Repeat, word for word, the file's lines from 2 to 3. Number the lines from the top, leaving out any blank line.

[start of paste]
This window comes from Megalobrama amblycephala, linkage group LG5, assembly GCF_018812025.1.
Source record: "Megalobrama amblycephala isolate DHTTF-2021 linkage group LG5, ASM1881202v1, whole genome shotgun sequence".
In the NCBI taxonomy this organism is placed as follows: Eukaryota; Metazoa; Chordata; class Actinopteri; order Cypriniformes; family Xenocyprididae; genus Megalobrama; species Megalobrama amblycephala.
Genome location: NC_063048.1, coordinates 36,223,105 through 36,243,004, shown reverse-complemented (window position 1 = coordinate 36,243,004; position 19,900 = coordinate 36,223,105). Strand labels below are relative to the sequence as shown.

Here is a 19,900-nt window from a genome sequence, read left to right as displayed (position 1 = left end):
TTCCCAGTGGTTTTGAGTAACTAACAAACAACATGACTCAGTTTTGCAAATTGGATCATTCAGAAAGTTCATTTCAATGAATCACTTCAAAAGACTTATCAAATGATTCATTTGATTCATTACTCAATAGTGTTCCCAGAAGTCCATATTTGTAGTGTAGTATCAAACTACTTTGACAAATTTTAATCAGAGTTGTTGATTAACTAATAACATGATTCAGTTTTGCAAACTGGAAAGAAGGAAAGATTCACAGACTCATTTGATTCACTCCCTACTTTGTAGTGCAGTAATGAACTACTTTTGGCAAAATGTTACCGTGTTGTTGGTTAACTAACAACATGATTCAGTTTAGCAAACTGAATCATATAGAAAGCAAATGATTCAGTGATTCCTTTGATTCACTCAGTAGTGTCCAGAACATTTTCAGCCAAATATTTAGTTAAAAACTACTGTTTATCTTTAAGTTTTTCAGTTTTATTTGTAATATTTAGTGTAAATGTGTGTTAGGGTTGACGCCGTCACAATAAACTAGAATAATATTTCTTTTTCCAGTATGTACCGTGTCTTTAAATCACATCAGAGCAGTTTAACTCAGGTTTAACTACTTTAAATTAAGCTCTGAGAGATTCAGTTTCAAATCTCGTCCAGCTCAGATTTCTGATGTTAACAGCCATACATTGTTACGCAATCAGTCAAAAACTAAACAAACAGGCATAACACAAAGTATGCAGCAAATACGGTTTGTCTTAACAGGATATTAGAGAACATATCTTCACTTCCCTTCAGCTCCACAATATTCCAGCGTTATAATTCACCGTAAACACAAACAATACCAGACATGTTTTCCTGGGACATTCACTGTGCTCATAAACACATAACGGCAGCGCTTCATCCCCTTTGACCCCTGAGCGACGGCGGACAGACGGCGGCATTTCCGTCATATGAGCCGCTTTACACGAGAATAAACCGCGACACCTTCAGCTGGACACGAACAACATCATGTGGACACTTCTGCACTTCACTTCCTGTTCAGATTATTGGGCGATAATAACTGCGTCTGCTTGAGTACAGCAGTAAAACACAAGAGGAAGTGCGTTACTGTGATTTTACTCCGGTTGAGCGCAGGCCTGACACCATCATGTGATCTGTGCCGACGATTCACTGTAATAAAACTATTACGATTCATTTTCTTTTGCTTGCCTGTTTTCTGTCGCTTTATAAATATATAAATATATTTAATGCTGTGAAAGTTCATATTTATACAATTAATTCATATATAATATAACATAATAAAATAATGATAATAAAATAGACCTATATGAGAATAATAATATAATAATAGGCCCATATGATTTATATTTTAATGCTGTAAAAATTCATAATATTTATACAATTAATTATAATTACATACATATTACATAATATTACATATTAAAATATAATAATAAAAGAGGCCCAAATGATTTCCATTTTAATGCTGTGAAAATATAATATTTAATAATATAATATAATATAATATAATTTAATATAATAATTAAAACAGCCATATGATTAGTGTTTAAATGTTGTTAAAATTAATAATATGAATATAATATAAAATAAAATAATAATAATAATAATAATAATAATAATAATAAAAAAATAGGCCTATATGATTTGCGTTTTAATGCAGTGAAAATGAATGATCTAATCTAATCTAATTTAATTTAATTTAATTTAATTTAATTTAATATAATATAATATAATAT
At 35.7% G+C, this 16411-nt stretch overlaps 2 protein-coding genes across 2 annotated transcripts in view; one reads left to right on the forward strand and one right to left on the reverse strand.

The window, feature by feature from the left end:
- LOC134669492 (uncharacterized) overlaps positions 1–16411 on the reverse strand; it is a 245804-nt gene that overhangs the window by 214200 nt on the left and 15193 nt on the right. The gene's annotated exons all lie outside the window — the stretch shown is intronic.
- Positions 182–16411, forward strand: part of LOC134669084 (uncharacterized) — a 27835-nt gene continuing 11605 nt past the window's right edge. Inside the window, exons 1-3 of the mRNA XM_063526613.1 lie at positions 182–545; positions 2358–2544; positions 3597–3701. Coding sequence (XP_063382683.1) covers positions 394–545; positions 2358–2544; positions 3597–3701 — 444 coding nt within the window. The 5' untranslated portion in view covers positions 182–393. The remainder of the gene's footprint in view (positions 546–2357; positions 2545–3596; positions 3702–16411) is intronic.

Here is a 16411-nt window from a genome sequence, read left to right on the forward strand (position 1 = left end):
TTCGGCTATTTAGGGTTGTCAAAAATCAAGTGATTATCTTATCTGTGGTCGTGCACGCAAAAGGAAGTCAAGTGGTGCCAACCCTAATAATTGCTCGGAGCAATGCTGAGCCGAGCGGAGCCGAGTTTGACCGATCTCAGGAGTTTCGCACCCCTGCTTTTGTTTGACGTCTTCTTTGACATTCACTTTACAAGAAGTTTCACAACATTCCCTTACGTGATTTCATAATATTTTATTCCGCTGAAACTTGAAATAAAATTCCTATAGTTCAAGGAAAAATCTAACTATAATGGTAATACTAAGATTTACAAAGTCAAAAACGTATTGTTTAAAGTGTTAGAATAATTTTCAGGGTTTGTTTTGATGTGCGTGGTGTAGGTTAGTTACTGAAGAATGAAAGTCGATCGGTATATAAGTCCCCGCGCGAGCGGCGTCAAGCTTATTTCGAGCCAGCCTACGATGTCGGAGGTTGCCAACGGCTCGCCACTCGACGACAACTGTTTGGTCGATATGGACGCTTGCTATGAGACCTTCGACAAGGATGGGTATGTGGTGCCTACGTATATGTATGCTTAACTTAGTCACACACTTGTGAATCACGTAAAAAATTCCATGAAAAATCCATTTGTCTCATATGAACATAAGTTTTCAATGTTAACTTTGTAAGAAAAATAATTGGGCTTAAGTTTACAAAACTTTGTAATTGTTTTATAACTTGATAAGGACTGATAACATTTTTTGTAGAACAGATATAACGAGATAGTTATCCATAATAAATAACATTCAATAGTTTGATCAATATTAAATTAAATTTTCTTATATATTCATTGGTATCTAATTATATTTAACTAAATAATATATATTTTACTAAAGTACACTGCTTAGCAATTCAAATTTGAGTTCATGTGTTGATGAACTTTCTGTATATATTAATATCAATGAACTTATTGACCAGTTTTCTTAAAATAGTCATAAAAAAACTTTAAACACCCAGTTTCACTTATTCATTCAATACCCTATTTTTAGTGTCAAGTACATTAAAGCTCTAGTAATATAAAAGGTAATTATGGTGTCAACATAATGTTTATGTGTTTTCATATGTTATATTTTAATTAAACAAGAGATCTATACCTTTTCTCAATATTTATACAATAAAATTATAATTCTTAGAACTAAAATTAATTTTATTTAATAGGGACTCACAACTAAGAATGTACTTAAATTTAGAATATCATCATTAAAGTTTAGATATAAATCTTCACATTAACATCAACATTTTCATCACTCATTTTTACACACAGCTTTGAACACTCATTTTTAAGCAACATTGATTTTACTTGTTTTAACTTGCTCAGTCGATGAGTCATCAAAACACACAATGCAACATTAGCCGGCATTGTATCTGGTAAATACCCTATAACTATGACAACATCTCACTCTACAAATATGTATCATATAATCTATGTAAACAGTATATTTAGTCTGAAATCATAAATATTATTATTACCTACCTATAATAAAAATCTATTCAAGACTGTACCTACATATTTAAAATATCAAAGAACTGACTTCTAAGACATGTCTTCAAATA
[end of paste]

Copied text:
Source record: "Megalobrama amblycephala isolate DHTTF-2021 linkage group LG5, ASM1881202v1, whole genome shotgun sequence".
In the NCBI taxonomy this organism is placed as follows: Eukaryota; Metazoa; Chordata; class Actinopteri; order Cypriniformes; family Xenocyprididae; genus Megalobrama; species Megalobrama amblycephala.